When you leave a workplace that hasn't exactly been a glorious experience, there is always the temptation to make your true feelings heard before you walk out the door.
Some people want to make a statement or they want revenge; others want to cause trouble against the organisation or an individual who'd made their work life difficult, or intolerable.
But, is it really a good idea to rant at your former boss before you make your grand exit?
Leadership and People Management expert, Karen Gately told The Huffington Post Australia before you leave your organisation, think carefully about what you want in the future.
"The main reason some people behave badly when they're leaving their job is because they've had built up resentment. But you need to consider your future. What do you want? You want a good reputation. You want to be able to walk into a new organisation and, if you happen to be working with a former colleague from your previous business, that it's not a problem for you," Gately said.
"Even if you've got good reason to be disgruntled, if your behaviour is equally as bad when you are leaving, people quickly lose sympathy for you. You might have been treated badly, but now you're behaving even worse. It doesn't help you to run around and try to cause a problem when you are leaving."
"Just leave quickly and quietly. Move onto your next job and be happy knowing that your reputation is intact."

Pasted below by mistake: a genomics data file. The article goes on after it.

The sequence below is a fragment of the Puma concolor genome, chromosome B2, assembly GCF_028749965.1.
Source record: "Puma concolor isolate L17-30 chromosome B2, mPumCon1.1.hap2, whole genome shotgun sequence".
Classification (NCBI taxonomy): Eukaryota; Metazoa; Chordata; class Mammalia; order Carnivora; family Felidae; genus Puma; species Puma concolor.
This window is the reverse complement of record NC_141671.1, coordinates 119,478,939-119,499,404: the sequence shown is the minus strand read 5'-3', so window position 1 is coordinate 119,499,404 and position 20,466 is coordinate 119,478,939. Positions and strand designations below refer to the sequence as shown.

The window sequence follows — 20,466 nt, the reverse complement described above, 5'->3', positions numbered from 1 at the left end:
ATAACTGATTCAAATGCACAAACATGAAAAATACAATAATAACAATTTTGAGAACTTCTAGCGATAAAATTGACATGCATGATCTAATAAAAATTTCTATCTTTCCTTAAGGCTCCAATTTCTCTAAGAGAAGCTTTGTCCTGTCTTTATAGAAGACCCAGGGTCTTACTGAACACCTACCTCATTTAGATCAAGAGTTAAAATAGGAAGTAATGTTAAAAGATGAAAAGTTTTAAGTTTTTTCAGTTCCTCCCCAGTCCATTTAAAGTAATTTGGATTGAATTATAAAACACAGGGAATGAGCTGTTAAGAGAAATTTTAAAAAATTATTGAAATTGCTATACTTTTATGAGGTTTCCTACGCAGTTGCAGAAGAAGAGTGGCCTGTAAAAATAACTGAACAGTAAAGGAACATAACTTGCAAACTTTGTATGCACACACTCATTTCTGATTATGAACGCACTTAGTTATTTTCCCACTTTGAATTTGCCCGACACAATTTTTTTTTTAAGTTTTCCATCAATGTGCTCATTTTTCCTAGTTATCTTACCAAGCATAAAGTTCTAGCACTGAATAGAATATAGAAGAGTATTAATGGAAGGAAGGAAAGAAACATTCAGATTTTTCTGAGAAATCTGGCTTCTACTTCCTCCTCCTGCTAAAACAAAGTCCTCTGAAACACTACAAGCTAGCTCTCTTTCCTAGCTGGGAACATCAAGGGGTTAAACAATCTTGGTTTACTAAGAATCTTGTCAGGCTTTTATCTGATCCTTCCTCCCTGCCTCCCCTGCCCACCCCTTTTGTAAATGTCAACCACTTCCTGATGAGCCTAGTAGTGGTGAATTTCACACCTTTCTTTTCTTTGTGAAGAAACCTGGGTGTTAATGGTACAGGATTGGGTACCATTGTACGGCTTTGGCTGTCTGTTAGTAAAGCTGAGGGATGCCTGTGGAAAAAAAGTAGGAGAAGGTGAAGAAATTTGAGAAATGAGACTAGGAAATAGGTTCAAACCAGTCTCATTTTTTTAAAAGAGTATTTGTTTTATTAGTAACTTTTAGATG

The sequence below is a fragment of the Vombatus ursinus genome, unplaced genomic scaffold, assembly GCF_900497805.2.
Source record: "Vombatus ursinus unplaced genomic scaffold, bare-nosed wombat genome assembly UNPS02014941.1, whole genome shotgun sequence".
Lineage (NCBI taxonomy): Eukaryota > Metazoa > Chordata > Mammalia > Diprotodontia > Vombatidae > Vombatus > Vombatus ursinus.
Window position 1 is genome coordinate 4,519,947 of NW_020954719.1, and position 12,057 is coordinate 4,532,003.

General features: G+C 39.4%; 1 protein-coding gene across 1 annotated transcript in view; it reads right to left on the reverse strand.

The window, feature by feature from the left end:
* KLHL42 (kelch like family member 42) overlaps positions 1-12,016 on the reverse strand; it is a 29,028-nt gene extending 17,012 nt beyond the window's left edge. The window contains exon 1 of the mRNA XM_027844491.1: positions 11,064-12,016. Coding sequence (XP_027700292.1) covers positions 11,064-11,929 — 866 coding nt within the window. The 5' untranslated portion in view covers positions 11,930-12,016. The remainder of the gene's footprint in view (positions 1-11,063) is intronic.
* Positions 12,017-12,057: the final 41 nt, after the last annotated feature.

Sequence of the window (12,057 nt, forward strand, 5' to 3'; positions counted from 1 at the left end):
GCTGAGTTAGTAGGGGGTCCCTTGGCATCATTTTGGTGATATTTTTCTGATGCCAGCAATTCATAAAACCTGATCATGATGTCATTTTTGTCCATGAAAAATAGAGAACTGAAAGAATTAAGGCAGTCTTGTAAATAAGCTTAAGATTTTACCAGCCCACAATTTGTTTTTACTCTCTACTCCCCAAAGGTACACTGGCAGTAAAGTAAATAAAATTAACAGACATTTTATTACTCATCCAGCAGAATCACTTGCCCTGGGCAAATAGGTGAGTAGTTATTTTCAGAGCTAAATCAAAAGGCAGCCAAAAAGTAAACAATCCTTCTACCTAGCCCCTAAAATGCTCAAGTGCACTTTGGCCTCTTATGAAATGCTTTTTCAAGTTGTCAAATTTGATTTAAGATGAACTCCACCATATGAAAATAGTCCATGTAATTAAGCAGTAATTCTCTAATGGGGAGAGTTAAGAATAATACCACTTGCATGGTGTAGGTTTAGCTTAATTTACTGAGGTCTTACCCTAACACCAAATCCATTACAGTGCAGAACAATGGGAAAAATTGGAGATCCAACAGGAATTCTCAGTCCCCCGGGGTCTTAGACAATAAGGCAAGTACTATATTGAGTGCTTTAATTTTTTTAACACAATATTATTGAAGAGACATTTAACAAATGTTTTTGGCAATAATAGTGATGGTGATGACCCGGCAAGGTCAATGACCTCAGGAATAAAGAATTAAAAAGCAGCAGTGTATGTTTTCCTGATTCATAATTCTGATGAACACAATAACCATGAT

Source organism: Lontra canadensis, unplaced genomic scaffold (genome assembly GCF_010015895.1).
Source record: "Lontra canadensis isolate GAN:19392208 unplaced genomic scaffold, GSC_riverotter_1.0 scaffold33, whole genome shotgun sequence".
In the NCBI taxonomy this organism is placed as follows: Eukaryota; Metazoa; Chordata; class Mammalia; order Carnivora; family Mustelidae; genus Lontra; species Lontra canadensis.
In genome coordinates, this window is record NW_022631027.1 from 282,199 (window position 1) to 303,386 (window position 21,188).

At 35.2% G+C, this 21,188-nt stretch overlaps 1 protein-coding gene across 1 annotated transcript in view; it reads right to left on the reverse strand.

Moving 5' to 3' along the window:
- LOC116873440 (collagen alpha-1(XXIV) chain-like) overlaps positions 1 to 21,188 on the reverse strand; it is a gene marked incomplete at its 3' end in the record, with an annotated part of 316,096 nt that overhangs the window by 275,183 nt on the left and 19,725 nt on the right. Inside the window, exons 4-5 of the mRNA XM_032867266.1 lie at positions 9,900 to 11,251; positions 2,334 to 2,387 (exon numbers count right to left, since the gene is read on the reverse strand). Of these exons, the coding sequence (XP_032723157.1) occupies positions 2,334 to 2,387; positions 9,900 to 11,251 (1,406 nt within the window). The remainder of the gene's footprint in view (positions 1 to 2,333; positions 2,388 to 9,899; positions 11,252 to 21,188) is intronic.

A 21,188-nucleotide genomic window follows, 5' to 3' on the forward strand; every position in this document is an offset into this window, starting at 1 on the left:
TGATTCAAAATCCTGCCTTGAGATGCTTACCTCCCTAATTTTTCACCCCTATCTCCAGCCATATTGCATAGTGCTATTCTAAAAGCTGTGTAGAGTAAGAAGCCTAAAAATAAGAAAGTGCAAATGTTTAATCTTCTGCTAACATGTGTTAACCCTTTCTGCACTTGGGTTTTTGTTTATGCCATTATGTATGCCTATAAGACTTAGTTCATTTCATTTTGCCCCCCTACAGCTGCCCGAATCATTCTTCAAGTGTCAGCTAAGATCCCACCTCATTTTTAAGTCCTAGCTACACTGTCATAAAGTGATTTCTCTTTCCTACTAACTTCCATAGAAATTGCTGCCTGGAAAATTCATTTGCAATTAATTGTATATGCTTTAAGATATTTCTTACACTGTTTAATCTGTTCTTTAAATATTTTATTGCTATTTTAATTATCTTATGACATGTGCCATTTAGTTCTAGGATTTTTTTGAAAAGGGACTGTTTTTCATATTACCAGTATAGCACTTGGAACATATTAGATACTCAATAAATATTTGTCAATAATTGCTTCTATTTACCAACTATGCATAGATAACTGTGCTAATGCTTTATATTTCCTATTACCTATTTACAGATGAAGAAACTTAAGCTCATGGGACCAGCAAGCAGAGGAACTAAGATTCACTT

Another thing to remember is, no matter what industry you're working in, it's a small market out there. You never know whether, years down the track, you might want to return to your old job.
"Remember people who are in the same industry know each other. If you leave an organisation in a bad way, that has the ability to tarnish your reputation," Natasha Hawker, from Employee Matters said.
"Bite your tongue. Unless there's a very good reason, you really need to keep quiet. People don't like people who are openly disparaging about their former employer. They reason that if you speak that way about your previous employer, you're likely to do the same to them when you eventually leave."
Hawker told HuffPost Australia the best thing to do is to always try and take the high road; leave with dignity.
"Be dignified, even if it causes you pain! Right up until your very last minute at work you need to keep it together. As soon as someone resigns, their productivity reduces between 30 and 40 per cent. It creates a lasting impression about how you leave," Hawker said.
"You should focus on setting your replacement up for success, retain a positive attitude right up until the very end and that will put you in a good position with your colleagues and others who are witnessing how you exit a role."